Covert narcissists have a more peculiar way of dealing with grandiosity. They might be fluent in self-deprecation and invalidate their accomplishments or skills, but whenever they are criticized by others they become very defensive and sometimes even aggressive. This happens because deep down they feel entitled to special treatment and they don’t tolerate criticism from others.
Empathy as a Means of Psychological Exploitation
Empathy – or the manipulation of it within a relationship or connection – is likely the ingredient that fuels our willingness to keep involved with other people. It only takes a few glimpses of it to reenact our childhood fantasy of experiencing deep, unconditional love. Over narcissists are less likely to display or simulate empathic responses over a more extended period of time as they tend to perceive others as objects which can be used for their own benefit.
Covert narcissists are more likely to appear empathetic and display more empathic responses. Nonetheless, they do it so because they know, whether consciously or unconsciously, that people will provide them with whatever they need or want once they use they activate their good samaritan mask or the victim role. In other words, they use their sensitivity as a token to obtain admiration, attention or validation.
Narcissism is a tough topic and a hard matter to deal with transparently. It’s easier to call someone else a narcissist but hard to confront the fact that deep down we all have narcissistic wounds and we all display narcissistic tendencies to some extent.
After my last experience with narcissistic abuse, I learned a lot about narcissism and the importance of taking responsibility for your own reality. I know how painful and alienating narcissistic abuse can be but amidst my healing journey, I also noticed how much of the work that needs to be done has nothing to do with the abuser but with ourselves and our childhood programming.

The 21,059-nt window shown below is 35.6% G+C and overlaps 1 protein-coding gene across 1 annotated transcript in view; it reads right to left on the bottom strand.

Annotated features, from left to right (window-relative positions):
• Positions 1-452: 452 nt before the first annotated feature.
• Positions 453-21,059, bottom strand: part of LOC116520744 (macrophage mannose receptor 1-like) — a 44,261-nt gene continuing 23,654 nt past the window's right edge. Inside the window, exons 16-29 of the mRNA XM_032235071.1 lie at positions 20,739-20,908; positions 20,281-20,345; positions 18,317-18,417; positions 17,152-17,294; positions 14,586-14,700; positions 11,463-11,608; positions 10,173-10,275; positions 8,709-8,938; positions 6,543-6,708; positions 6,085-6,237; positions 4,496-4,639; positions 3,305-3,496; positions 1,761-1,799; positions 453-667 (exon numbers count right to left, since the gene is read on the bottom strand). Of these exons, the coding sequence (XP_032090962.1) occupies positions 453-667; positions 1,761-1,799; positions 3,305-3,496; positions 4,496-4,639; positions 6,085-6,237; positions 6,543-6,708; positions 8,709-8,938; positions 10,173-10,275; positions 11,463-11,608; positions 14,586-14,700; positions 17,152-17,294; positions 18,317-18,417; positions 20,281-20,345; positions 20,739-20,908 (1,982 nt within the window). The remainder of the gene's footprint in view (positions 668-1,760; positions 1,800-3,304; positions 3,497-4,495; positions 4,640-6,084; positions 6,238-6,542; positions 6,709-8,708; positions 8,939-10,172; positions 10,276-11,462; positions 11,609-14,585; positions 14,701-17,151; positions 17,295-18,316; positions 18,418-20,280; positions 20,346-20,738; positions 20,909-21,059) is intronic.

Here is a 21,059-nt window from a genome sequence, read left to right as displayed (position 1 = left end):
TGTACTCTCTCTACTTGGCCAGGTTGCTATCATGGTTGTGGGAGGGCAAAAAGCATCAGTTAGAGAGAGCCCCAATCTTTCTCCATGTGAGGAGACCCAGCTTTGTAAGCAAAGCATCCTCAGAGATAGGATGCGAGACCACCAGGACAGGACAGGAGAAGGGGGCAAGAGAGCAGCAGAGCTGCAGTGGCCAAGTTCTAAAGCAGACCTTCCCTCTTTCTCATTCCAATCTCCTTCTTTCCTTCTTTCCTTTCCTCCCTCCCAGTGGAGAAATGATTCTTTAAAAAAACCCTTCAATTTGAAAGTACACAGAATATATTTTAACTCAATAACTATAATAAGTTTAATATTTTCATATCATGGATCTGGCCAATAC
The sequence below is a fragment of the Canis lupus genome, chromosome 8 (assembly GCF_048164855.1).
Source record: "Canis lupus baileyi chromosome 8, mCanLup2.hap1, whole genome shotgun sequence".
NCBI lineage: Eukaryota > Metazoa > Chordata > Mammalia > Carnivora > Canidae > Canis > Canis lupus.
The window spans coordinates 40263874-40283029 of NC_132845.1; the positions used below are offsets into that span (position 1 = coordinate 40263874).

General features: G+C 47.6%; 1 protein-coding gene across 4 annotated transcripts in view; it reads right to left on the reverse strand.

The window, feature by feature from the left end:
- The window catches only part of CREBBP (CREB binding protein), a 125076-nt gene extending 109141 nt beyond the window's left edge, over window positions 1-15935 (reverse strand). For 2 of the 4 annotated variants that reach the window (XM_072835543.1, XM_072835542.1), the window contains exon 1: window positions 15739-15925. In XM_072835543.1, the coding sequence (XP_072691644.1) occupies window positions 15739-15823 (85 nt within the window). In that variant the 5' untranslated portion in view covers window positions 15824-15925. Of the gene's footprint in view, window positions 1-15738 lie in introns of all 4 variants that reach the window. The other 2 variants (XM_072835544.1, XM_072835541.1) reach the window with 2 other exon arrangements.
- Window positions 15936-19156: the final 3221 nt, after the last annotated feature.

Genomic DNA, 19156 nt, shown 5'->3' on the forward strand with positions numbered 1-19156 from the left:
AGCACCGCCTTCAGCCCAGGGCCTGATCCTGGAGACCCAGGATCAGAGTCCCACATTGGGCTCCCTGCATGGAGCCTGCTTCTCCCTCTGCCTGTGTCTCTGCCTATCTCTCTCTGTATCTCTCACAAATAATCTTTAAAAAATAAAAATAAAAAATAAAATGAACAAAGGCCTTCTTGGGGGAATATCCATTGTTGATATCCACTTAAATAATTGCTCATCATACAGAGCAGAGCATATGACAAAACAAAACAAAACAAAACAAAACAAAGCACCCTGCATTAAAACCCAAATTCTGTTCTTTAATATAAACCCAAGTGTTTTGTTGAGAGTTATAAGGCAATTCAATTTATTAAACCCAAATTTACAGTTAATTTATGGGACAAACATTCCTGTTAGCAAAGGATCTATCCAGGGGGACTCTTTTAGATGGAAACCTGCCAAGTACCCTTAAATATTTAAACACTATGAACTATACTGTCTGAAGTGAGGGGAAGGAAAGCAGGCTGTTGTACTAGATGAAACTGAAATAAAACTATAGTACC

Unless you deal with your unfinished businesses, you will keep having tabs open on the lessons of narcissism. It’s likely one of the hardest decisions and investments you can make for yourself because no one likes to fully see themselves in the mirror. Covert narcissists may see some of their shadow self but they are keen on saving their self-image when it comes to dealing with other people’s reflections of them. And we can only heal when we accept to take a 360-degree vision of who we are in the moment.
9 thoughts on “How to Spot Covert and Overt Narcissists in Your Life”
Thank you for sharing information about this difficult topic. I have also been in a covert narcissistic relationship and I am still recovering from the after-effects. It’s difficult for me to share my pain with anyone and I guess the narcissist took advantage of that part of my personality. My trust in myself is definitely shaken but this experience has made me aware of my strengths and weaknesses.
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It’s very complicated when we tend to keep it all to ourselves. Managing the relationship itself and its toll on us is a tough job. There’s confusion and shame… I honestly don’t know a better option than to just leave and seek guidance so we can have a good look into our own psychology (why we got there in the first place) and how we can prevent falling back into an unhealthy relationship. I wish you hadn’t gone through it but it’s nice you decided to took it as an opportunity to know yourself better.
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Covert narcissists are harder to spot because they often seem to be so selfless. I have know people like that it. It took me longer to get out of the friendship because of it.
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I wholeheartedly agree with you. I found that learning more about covert narc and the red flags helps!
I have met and lived with a covert narcissist and learned it way too late. Definitely went through those life lessons the hard way. I am so glad that resources like this and others are available so less people have to go through the things that I and many others have endured. Thank you for sharing.
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I usually say it’s a living nightmare sort of experience. We are much more prone to second-guess our perceptions and get confused with conflicting information. I just wish none of us goes through it ever again.
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Narcissistic is a horrible mental disorder. Covert narcissistic is scarier that overt ones.
Very interesting, and a topic I have been looking at more in the last few weeks. I’ve noticed behaviours in others, both in reality and on tv, and seen narcissism, and gaslighting in particular, seems to be a common thread. What I can’t figure out if is people do it knowingly or not.